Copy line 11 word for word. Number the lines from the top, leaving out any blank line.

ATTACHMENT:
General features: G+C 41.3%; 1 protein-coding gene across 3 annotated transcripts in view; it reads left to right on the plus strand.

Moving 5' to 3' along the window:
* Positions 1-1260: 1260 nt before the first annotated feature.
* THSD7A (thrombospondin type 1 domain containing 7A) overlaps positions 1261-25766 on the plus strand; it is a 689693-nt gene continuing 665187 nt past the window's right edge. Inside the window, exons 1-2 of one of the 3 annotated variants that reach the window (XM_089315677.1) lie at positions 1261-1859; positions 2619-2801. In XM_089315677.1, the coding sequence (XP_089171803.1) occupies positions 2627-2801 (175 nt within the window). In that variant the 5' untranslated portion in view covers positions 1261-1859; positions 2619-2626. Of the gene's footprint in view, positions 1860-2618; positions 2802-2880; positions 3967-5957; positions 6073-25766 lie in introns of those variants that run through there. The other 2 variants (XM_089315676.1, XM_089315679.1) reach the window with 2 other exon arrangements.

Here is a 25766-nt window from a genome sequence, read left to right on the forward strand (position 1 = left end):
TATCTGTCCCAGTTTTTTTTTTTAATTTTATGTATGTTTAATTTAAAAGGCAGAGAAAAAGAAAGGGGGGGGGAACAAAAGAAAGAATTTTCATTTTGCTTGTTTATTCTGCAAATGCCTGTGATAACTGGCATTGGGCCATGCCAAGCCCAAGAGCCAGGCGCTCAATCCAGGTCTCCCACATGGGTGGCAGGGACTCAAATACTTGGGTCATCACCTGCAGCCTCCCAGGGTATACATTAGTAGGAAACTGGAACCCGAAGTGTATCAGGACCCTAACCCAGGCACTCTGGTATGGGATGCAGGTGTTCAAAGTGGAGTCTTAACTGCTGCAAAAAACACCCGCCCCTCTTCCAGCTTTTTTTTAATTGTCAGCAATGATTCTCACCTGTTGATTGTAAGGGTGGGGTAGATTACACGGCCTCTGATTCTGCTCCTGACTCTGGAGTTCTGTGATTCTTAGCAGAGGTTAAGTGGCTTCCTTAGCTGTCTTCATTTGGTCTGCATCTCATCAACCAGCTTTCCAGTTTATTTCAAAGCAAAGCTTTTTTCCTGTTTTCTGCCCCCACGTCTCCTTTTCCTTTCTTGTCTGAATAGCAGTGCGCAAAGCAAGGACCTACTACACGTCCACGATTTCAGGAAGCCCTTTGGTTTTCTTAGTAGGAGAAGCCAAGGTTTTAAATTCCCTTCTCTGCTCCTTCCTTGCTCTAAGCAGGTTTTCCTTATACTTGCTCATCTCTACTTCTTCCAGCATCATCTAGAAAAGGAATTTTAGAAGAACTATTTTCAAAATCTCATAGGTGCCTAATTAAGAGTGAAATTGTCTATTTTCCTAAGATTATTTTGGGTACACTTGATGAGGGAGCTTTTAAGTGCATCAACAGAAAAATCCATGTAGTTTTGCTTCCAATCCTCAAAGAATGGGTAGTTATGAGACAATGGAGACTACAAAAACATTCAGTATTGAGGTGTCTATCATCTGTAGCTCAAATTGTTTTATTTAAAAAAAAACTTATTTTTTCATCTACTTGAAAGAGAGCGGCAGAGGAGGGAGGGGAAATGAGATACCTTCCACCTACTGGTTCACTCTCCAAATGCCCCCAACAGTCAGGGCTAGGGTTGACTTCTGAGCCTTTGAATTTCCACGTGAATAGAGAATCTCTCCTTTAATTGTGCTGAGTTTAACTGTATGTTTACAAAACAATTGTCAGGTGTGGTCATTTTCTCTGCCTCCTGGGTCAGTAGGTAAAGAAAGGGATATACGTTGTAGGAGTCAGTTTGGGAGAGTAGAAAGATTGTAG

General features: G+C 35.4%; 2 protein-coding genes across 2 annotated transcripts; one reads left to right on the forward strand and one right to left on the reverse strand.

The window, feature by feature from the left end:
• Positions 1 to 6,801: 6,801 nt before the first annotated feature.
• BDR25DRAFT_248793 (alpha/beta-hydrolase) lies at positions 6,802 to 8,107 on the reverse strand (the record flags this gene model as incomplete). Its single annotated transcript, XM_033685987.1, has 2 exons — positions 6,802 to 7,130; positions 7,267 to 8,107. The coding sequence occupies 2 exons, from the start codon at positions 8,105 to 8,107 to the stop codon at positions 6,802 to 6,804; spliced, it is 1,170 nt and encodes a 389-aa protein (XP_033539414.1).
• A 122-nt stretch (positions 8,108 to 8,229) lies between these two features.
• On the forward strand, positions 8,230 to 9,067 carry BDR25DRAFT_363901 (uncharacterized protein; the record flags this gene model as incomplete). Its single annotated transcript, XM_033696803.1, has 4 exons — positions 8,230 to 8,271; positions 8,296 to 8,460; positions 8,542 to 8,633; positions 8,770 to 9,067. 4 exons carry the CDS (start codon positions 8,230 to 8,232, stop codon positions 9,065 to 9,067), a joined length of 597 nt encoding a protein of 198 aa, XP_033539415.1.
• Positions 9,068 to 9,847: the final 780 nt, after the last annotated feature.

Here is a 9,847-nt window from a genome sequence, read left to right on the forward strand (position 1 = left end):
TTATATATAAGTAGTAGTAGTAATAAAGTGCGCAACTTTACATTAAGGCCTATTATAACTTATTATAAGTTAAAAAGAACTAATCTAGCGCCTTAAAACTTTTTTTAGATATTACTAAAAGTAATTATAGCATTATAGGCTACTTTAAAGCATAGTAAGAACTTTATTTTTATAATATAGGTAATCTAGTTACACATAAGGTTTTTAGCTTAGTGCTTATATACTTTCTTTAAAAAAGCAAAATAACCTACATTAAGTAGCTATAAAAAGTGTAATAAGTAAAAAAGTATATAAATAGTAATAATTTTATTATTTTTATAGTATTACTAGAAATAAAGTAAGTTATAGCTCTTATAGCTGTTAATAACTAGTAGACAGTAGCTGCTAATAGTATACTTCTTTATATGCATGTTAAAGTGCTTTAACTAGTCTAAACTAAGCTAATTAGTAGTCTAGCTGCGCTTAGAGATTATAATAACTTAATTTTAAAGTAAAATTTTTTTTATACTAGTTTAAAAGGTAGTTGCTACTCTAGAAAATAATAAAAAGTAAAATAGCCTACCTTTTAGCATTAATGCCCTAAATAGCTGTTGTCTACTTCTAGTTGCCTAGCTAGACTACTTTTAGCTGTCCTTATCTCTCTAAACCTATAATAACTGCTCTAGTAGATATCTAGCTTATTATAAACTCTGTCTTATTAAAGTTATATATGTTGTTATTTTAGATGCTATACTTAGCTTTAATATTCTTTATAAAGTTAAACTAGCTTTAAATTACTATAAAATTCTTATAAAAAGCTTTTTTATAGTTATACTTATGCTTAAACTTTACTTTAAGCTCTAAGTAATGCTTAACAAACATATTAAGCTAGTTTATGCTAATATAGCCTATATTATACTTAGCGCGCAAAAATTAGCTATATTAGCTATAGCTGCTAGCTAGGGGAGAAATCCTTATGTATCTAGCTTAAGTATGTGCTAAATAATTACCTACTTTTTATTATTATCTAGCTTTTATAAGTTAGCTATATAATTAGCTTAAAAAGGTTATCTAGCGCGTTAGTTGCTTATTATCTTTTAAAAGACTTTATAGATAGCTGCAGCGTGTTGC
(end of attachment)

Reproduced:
• A 122-nt stretch (positions 8,108 to 8,229) lies between these two features.